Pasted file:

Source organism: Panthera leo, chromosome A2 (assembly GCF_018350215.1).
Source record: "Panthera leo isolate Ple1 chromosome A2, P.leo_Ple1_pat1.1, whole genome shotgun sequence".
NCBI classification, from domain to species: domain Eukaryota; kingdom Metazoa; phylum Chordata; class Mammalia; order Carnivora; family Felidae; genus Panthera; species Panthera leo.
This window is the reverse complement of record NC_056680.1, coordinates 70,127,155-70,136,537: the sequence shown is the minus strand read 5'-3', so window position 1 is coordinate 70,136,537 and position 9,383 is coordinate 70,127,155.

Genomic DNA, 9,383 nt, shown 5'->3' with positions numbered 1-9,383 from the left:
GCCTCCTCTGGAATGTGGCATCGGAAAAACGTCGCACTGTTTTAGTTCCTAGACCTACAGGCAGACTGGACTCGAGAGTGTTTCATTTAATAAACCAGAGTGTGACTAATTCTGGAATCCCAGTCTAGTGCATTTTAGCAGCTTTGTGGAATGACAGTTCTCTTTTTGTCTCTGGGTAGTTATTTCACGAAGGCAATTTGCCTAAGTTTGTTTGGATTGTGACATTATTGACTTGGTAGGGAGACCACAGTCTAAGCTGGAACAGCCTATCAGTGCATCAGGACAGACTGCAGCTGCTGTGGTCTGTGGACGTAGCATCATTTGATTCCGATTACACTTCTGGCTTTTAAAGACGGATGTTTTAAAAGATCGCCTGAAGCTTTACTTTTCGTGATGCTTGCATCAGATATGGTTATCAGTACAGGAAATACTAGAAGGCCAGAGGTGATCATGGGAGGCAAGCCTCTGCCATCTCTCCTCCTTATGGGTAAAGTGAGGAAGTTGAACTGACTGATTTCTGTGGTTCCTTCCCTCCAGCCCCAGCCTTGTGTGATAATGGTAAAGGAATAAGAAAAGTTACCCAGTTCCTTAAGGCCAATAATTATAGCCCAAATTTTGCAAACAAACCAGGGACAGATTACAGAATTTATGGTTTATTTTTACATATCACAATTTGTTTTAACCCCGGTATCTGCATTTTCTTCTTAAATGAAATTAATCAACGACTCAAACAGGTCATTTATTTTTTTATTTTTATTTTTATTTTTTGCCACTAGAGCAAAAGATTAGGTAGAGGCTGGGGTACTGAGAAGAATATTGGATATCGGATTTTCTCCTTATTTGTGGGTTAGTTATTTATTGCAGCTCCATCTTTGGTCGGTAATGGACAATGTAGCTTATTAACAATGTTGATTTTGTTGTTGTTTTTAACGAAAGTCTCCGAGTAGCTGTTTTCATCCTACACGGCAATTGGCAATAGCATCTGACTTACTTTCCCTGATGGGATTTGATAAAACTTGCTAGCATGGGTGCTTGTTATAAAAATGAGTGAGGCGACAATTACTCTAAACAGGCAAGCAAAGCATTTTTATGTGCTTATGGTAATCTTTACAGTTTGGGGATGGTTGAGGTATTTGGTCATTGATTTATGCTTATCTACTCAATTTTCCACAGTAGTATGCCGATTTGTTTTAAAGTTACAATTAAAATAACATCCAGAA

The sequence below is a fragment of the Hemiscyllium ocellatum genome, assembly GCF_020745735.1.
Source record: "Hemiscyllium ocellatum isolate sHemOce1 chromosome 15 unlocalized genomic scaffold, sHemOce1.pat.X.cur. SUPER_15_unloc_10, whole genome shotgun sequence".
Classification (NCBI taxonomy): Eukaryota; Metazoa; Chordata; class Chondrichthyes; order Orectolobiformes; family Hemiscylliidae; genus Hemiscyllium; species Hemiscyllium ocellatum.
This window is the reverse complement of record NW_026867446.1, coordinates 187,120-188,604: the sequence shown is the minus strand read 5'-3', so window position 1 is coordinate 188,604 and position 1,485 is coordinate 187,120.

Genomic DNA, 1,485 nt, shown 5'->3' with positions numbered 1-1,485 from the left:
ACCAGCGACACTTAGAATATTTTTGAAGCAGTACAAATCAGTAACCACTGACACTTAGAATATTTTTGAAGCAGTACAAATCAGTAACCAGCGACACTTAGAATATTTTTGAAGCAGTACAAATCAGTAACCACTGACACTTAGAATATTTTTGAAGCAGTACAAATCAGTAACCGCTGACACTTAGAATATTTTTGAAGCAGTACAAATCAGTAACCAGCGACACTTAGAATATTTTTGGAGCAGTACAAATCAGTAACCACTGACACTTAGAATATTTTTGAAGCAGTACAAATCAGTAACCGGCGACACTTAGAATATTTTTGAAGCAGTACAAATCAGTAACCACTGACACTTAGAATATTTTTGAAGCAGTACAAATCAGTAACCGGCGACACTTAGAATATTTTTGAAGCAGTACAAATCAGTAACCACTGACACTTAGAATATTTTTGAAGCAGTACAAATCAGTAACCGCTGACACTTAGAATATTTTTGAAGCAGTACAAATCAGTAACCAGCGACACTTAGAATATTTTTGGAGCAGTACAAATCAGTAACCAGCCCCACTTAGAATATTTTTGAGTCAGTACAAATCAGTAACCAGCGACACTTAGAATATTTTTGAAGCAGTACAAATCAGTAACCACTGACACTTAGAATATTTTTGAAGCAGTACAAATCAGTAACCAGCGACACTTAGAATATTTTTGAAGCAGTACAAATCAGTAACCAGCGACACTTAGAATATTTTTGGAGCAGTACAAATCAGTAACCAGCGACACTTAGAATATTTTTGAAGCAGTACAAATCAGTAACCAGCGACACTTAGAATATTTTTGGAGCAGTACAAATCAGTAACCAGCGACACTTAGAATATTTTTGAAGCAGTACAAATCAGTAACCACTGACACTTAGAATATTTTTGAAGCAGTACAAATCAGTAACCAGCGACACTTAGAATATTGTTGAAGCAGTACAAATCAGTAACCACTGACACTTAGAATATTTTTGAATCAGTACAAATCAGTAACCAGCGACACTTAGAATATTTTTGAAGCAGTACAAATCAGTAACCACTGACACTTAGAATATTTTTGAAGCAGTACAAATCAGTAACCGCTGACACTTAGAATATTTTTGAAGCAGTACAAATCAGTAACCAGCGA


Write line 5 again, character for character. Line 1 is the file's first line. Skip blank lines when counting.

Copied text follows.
Genomic DNA, 9,383 nt, shown 5'->3' with positions numbered 1-9,383 from the left: